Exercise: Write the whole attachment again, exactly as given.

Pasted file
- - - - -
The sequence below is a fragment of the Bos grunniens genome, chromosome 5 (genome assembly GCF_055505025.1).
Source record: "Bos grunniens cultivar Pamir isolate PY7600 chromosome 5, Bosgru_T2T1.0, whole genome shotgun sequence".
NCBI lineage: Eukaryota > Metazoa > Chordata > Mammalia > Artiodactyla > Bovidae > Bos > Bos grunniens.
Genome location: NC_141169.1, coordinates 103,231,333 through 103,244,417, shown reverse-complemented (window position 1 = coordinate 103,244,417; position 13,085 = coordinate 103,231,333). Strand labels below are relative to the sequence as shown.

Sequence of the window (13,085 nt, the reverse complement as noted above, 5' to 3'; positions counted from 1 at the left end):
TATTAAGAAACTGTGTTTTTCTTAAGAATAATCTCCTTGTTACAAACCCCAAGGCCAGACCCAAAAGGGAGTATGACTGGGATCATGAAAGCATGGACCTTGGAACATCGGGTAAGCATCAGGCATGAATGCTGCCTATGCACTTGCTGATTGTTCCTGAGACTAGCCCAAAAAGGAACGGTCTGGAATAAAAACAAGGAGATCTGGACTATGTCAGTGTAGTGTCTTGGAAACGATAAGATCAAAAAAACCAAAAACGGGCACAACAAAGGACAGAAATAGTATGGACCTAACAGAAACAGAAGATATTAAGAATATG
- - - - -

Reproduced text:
The sequence below is a fragment of the Bos grunniens genome, chromosome 5 (genome assembly GCF_055505025.1).
Source record: "Bos grunniens cultivar Pamir isolate PY7600 chromosome 5, Bosgru_T2T1.0, whole genome shotgun sequence".
NCBI lineage: Eukaryota > Metazoa > Chordata > Mammalia > Artiodactyla > Bovidae > Bos > Bos grunniens.
Genome location: NC_141169.1, coordinates 103,231,333 through 103,244,417, shown reverse-complemented (window position 1 = coordinate 103,244,417; position 13,085 = coordinate 103,231,333). Strand labels below are relative to the sequence as shown.

Sequence of the window (13,085 nt, the reverse complement as noted above, 5' to 3'; positions counted from 1 at the left end):
TATTAAGAAACTGTGTTTTTCTTAAGAATAATCTCCTTGTTACAAACCCCAAGGCCAGACCCAAAAGGGAGTATGACTGGGATCATGAAAGCATGGACCTTGGAACATCGGGTAAGCATCAGGCATGAATGCTGCCTATGCACTTGCTGATTGTTCCTGAGACTAGCCCAAAAAGGAACGGTCTGGAATAAAAACAAGGAGATCTGGACTATGTCAGTGTAGTGTCTTGGAAACGATAAGATCAAAAAAACCAAAAACGGGCACAACAAAGGACAGAAATAGTATGGACCTAACAGAAACAGAAGATATTAAGAATATG